Likewise, we're prone to hold money in savings or other accounts that pay negligible interest rates while servicing debt that charges higher interest rates, thinking of these balances as somehow different. But the net loss on interest dictates that you'd be better off paying down the debt.
Herding. Dalbar defines this as "copying the behavior of others even in the face of unfavorable outcomes." Herding is most clearly on display during market panics, when everyone sells because everyone is selling. Rationally, though, that's the precise moment when we should be buying. Herding occurs when markets are rising, too: People buy what they see others buying for fear of being left behind, even when prices are looking unsustainable. We tend to think that there is safety in numbers, and some of us may fear losing on our own more than we do losing along with everyone else. If the crowd leads us to failure, we aren't solely to blame.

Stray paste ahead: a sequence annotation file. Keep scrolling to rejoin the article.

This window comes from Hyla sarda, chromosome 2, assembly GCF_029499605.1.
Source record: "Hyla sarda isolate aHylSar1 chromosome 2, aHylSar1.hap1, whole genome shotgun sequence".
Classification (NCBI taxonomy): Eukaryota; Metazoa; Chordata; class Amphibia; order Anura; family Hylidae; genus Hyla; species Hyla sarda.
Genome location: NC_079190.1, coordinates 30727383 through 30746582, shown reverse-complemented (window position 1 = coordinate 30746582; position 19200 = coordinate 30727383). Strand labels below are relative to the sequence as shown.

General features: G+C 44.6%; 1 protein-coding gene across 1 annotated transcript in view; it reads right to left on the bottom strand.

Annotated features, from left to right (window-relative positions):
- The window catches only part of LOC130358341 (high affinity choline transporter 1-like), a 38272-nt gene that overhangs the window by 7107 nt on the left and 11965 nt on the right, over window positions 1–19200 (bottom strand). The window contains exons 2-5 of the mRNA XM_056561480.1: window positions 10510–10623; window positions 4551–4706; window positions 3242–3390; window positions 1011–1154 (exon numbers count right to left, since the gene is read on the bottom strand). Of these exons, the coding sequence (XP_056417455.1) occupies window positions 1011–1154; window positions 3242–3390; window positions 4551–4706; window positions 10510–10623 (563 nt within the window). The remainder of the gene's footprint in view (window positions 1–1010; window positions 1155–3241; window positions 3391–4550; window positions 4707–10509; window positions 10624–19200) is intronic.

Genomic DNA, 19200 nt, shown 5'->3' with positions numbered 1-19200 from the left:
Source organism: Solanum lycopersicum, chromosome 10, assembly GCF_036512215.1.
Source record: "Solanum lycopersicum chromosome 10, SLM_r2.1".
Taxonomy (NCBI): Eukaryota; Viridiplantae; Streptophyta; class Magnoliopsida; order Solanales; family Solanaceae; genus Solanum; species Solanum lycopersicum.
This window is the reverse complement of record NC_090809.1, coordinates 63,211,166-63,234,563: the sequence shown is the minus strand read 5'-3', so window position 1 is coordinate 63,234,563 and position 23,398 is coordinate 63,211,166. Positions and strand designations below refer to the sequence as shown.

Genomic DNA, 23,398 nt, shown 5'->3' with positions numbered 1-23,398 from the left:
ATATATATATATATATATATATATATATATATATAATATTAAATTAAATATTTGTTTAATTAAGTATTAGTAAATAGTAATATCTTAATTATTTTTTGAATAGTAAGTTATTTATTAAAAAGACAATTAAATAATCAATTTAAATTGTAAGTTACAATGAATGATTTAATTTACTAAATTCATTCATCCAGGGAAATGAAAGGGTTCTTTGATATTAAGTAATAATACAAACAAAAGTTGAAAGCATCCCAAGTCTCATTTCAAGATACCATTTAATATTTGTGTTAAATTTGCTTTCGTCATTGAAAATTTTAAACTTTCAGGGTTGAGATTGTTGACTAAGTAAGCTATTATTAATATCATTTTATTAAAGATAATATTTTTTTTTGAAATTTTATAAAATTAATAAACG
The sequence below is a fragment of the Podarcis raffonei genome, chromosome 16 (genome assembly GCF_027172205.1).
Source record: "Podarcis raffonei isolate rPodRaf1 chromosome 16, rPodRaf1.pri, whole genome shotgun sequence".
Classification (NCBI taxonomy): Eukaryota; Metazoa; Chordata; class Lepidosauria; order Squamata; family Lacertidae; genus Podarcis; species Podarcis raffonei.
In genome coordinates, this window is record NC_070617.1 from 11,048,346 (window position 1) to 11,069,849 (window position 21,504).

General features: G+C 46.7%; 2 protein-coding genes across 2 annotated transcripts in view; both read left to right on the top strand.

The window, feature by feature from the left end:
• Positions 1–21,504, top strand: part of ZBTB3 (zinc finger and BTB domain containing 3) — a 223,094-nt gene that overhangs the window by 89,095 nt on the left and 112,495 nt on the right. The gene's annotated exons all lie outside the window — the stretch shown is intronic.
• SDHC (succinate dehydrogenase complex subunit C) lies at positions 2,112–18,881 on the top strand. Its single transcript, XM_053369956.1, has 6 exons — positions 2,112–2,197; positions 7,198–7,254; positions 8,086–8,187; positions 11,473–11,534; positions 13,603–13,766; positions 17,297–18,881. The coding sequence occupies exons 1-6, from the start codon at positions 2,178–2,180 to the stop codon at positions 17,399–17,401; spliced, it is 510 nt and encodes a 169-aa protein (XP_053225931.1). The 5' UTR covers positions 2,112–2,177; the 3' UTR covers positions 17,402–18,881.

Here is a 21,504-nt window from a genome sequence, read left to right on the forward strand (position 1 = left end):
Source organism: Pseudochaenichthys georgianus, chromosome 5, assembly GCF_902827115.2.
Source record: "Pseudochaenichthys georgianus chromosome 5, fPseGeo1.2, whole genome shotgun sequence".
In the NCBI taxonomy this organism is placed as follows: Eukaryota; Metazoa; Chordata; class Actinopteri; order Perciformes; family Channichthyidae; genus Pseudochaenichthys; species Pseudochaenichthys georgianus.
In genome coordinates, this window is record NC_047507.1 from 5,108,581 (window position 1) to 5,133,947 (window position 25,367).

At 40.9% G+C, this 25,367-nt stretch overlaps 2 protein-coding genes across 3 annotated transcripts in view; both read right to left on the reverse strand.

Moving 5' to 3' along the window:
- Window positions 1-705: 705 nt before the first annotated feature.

Media response. We naturally tend to overreact to headlines when we lack the information necessary to put things into contexts. "Hang Seng Index Plunges 200 Points" sounds alarming if you don't know that the index is currently around 20,000 and that 200 points is only a 1 percent move, not all that much in this era of volatility. Likewise, "Jobless Claims Fall by 10,000" sounds encouraging if you don't know that analysts were expecting a fall of 12,000. Any advertiser knows that there's power in what's known as the fallacy of suppressed information. "5,000 dentists recommend Dazzletine" sounds impressive only if you don't know that 10,000 dentists say don't buy Dazzletine.
Whoever said "what you don't know can't hurt you" probably didn't get rich in the stock market.